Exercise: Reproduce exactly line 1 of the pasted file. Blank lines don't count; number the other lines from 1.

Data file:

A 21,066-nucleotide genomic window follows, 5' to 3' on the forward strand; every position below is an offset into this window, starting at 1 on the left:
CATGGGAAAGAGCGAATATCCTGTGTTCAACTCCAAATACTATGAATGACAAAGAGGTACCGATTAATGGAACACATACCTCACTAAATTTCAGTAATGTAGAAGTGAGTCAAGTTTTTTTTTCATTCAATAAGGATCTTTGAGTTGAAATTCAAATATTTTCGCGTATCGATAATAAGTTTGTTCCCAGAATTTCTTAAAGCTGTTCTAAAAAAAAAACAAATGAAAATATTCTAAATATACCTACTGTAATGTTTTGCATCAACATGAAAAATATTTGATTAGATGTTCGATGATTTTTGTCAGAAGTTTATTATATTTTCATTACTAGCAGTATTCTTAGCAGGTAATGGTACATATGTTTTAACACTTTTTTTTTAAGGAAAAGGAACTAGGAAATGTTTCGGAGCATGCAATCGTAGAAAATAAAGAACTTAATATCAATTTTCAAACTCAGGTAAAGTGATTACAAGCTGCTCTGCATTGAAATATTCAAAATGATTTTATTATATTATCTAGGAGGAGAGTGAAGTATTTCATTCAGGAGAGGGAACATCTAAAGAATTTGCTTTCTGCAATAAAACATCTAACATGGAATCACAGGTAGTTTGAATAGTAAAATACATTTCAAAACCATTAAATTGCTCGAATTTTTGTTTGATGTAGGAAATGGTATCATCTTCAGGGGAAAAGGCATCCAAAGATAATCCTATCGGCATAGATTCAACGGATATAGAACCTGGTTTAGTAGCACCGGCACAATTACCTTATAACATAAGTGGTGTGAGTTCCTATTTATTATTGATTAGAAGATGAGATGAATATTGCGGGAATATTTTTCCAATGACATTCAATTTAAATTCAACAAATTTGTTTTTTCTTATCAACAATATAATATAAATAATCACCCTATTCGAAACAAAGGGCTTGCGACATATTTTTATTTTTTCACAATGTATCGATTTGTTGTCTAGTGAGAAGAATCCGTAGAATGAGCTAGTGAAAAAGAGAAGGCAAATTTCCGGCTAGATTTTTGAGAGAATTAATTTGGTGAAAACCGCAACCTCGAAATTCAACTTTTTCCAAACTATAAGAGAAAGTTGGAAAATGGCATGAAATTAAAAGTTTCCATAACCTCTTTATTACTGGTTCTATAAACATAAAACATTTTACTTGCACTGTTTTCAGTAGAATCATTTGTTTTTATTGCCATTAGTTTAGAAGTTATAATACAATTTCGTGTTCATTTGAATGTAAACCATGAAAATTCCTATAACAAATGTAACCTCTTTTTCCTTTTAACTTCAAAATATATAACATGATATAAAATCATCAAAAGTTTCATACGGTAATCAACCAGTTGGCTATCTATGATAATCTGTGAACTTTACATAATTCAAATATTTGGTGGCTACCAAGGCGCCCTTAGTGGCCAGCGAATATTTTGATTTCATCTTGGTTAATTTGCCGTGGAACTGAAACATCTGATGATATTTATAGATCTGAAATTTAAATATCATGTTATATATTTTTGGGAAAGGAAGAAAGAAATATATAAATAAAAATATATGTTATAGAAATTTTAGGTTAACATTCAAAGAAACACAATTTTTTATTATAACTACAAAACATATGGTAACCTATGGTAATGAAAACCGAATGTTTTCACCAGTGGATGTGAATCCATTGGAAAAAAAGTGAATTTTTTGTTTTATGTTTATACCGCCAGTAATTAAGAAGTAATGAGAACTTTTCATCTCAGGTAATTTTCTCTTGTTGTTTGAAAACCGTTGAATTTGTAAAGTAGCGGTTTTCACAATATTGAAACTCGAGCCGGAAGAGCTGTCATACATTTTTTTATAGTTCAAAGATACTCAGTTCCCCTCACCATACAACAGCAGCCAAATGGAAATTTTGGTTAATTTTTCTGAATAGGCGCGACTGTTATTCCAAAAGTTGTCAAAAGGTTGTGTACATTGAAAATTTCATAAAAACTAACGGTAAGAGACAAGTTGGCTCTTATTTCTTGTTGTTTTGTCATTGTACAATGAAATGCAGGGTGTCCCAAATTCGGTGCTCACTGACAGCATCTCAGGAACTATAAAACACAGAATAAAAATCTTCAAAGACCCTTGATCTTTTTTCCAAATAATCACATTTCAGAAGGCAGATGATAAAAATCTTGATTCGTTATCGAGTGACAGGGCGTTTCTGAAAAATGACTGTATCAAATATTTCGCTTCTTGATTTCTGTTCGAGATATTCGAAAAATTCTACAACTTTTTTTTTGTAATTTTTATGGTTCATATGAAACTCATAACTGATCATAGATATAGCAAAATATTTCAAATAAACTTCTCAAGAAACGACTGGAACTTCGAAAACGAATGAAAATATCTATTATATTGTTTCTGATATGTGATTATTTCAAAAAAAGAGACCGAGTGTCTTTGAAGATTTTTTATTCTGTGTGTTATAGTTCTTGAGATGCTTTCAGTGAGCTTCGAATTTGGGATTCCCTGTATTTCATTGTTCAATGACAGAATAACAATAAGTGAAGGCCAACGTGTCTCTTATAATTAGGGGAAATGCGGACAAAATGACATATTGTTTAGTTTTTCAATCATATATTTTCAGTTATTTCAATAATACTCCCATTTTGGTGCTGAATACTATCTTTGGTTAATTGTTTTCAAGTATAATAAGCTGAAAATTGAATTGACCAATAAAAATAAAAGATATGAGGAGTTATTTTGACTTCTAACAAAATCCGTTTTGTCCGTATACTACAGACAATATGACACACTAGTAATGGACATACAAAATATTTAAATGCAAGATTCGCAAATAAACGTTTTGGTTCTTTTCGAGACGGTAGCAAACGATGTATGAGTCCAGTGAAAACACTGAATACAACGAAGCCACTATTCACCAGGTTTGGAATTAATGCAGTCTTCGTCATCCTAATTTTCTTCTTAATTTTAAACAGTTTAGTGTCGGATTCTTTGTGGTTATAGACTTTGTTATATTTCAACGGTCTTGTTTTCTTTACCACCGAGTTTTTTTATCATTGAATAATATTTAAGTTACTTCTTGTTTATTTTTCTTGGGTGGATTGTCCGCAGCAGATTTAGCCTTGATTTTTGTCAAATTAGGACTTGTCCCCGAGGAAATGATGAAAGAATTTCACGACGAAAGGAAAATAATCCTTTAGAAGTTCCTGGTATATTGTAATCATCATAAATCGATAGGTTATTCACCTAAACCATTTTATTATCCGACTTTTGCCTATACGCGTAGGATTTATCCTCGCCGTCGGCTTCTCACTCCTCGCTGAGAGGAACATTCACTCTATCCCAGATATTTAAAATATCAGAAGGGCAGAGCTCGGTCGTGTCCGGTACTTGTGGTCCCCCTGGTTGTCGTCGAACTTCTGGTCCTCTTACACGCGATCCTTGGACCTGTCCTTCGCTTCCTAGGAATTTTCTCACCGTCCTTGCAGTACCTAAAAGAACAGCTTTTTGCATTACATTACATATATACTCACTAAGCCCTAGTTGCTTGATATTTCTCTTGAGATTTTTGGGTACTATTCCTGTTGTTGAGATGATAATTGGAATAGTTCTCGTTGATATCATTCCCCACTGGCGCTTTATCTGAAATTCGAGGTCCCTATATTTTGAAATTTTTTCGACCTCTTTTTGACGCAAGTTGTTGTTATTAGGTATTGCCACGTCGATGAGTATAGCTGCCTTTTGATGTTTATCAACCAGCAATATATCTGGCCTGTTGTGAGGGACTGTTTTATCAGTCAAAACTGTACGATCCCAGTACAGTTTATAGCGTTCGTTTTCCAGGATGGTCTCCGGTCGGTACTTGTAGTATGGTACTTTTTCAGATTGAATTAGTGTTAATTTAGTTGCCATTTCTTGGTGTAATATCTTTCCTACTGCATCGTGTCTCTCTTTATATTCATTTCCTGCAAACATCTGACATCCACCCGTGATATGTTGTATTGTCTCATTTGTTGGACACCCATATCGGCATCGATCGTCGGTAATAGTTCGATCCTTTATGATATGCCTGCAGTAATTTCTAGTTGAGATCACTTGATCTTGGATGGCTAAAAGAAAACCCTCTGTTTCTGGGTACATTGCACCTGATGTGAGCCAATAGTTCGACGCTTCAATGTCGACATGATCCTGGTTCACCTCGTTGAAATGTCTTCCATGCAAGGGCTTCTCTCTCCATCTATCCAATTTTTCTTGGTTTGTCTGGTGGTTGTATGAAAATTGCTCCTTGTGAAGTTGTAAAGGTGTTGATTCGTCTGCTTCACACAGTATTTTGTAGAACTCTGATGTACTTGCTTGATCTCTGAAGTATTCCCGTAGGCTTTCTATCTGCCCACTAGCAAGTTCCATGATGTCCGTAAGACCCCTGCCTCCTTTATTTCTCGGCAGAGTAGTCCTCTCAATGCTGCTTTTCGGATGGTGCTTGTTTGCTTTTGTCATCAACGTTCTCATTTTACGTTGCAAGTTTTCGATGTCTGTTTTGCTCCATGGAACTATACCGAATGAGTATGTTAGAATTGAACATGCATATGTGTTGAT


A 21,066-nucleotide genomic window follows, 5' to 3' on the forward strand; every position below is an offset into this window, starting at 1 on the left: